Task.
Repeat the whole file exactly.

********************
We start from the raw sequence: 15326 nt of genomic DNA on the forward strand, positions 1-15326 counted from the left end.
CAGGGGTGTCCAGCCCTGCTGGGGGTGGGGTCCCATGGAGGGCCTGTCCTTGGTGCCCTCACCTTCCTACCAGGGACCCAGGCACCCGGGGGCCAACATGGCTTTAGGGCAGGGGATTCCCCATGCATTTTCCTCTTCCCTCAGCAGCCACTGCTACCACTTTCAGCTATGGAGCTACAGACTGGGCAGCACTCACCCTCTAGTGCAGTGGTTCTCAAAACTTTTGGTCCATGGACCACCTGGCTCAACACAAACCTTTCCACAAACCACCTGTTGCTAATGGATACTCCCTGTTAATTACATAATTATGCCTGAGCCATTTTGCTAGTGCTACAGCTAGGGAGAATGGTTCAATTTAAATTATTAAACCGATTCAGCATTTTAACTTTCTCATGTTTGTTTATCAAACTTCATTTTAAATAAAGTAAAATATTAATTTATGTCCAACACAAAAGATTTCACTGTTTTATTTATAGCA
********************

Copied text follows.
We start from the raw sequence: 15326 nt of genomic DNA on the forward strand, positions 1-15326 counted from the left end.
CAGGGGTGTCCAGCCCTGCTGGGGGTGGGGTCCCATGGAGGGCCTGTCCTTGGTGCCCTCACCTTCCTACCAGGGACCCAGGCACCCGGGGGCCAACATGGCTTTAGGGCAGGGGATTCCCCATGCATTTTCCTCTTCCCTCAGCAGCCACTGCTACCACTTTCAGCTATGGAGCTACAGACTGGGCAGCACTCACCCTCTAGTGCAGTGGTTCTCAAAACTTTTGGTCCATGGACCACCTGGCTCAACACAAACCTTTCCACAAACCACCTGTTGCTAATGGATACTCCCTGTTAATTACATAATTATGCCTGAGCCATTTTGCTAGTGCTACAGCTAGGGAGAATGGTTCAATTTAAATTATTAAACCGATTCAGCATTTTAACTTTCTCATGTTTGTTTATCAAACTTCATTTTAAATAAAGTAAAATATTAATTTATGTCCAACACAAAAGATTTCACTGTTTTATTTATAGCA